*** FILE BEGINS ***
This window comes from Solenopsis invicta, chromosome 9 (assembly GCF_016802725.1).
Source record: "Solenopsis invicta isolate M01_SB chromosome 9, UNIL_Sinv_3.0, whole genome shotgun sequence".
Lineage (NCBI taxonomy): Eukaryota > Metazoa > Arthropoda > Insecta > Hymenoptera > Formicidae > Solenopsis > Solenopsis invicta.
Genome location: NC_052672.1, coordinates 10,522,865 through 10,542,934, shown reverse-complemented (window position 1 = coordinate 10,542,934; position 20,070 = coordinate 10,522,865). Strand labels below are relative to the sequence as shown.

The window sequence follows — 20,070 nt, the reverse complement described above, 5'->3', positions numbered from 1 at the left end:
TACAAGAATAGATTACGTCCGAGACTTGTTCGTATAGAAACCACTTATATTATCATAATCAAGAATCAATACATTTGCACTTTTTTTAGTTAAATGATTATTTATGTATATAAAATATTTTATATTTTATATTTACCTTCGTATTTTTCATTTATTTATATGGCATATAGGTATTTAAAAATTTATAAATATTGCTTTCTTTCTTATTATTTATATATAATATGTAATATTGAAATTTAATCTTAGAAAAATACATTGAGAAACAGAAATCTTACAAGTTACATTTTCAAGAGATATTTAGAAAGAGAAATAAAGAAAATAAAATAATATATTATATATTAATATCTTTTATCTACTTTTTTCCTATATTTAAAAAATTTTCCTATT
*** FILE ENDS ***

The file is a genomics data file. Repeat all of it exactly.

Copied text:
This window comes from Solenopsis invicta, chromosome 9 (assembly GCF_016802725.1).
Source record: "Solenopsis invicta isolate M01_SB chromosome 9, UNIL_Sinv_3.0, whole genome shotgun sequence".
Lineage (NCBI taxonomy): Eukaryota > Metazoa > Arthropoda > Insecta > Hymenoptera > Formicidae > Solenopsis > Solenopsis invicta.
Genome location: NC_052672.1, coordinates 10,522,865 through 10,542,934, shown reverse-complemented (window position 1 = coordinate 10,542,934; position 20,070 = coordinate 10,522,865). Strand labels below are relative to the sequence as shown.

The window sequence follows — 20,070 nt, the reverse complement described above, 5'->3', positions numbered from 1 at the left end:
TACAAGAATAGATTACGTCCGAGACTTGTTCGTATAGAAACCACTTATATTATCATAATCAAGAATCAATACATTTGCACTTTTTTTAGTTAAATGATTATTTATGTATATAAAATATTTTATATTTTATATTTACCTTCGTATTTTTCATTTATTTATATGGCATATAGGTATTTAAAAATTTATAAATATTGCTTTCTTTCTTATTATTTATATATAATATGTAATATTGAAATTTAATCTTAGAAAAATACATTGAGAAACAGAAATCTTACAAGTTACATTTTCAAGAGATATTTAGAAAGAGAAATAAAGAAAATAAAATAATATATTATATATTAATATCTTTTATCTACTTTTTTCCTATATTTAAAAAATTTTCCTATT